What Do Councils Do?

By John Slough

John Slough

We are governed by two local authority bodies and these have a big say in how many of our local services are financed and organised.

What does Central Bedfordshire Council do?

It contributes to the financing and management of our: Social Care services, Housing, Children’s Services (excluding academies and free schools), Waste Disposal, Libraries, Transport and Parking, Environment Issues and other community services. Central Bedfordshire raises money to contribute to the running of these services using Council Tax and Business Rates. As of the financial year 2019/20, the council will receive no direct governmental funding and so the council plans to raise Council Tax and Business Rates to account for this lack of funding. At the same time, CBC is proposing to make financial savings in how much they spend on Social Care services.

To ensure these services are managed in a desirable way, councillors sit on committees that scrutinise the key issues. Recommendations are often made by these committees which are passed on to the General Council Meetings, where a discussion and vote will be cast either in favour or against the recommendations made. Examples of committees include: Health & Wellbeing, Development Management, Licensing, Audit and Traffic Management.

Central Bedfordshire is governed by elected councillors from the North East, Mid and South West Bedfordshire constituencies. There are currently 52 Conservative Councillors, 4 Independents, 2 Labour and 1 Liberal Democrat.

CBC Council meetings convene at Chicksands in Shefford.

What does Dunstable Town Council do?

Dunstable Town Council has fewer powers than Central Beds. However, it is still responsible for a number of local services, amenities as well as the general promotion and wellbeing of the town. In particular, it can be held accountable for Dunstable Cemetery, the funding for the Town Rangers, how the Market Town Regeneration Fund is spent, Downside Community Centre (kept open thanks to local campaigners), Allotments, Public Events such as the Fireworks & Beer Festival, Grove Corner for young people, Dunstable Market (ceasing accountability as of February 2018), Grants to Voluntary Groups, and public buildings such as Creasy Park Football Centre and Priory House. The Town Council can set a ‘Precept’ which is an additional cost to your Council Tax bill; this goes towards helping run the aforementioned services.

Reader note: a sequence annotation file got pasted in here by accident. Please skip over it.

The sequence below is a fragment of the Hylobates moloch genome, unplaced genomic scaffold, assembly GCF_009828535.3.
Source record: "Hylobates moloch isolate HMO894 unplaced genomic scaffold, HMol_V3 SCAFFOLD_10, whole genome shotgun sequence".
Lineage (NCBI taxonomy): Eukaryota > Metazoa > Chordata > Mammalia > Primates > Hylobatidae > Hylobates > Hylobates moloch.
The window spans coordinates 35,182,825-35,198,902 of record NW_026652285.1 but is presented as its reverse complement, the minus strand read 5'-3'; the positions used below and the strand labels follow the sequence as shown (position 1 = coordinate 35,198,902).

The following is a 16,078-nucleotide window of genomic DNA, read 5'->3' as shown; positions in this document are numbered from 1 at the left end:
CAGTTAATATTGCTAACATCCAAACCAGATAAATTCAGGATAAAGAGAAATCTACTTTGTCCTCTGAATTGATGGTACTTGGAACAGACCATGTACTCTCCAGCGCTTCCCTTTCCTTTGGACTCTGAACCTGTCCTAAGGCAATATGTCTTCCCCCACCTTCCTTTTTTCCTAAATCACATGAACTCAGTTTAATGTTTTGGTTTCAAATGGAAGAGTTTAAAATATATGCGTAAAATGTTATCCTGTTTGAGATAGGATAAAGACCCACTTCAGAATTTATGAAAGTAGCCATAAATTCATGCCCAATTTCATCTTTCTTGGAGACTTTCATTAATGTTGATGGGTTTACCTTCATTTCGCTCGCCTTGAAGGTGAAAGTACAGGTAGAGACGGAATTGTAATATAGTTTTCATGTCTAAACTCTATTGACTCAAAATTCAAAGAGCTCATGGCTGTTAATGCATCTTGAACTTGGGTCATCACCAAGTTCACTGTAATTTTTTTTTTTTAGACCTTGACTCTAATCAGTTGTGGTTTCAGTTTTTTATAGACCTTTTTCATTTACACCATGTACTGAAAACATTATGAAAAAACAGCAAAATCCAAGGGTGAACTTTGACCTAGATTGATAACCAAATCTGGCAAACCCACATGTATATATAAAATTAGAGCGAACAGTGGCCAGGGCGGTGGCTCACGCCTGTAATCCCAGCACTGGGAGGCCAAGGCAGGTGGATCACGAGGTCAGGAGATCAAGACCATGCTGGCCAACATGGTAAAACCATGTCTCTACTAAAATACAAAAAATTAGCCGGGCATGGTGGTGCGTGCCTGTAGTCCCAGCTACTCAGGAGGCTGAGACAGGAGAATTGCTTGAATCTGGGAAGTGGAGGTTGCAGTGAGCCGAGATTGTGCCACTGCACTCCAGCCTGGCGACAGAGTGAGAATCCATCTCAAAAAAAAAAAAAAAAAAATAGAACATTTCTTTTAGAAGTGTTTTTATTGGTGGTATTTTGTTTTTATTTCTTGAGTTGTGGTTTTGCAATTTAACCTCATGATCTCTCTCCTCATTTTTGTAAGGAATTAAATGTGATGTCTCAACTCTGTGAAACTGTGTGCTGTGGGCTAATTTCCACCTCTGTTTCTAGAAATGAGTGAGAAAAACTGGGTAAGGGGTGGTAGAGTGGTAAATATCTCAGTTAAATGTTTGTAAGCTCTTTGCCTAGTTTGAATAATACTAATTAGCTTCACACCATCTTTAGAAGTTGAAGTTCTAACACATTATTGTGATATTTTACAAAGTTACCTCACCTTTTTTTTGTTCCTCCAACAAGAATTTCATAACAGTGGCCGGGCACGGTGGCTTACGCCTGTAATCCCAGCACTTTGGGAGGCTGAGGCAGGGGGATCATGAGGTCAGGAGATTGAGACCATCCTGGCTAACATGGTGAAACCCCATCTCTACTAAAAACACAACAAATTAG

To ensure these services are managed in the way that the elected councillors desire, councillors serve on committees where they are briefed on news and issues being faced. Committees will make recommendations on how these services should be run in future, which are then passed on to the Town Council, where an overall decision can be made by all present councillors. Committees include Community Services, Grounds and Environmental, Services and Finance. There are also Plans, Accounts and Personnel Sub-Committees too.

Dunstable Town Council is governed by elected councillors from the Dunstable Wards. There are currently 21 councillors of which 20 are Conservative. Town Council Meetings are held at Grove House on High Street North.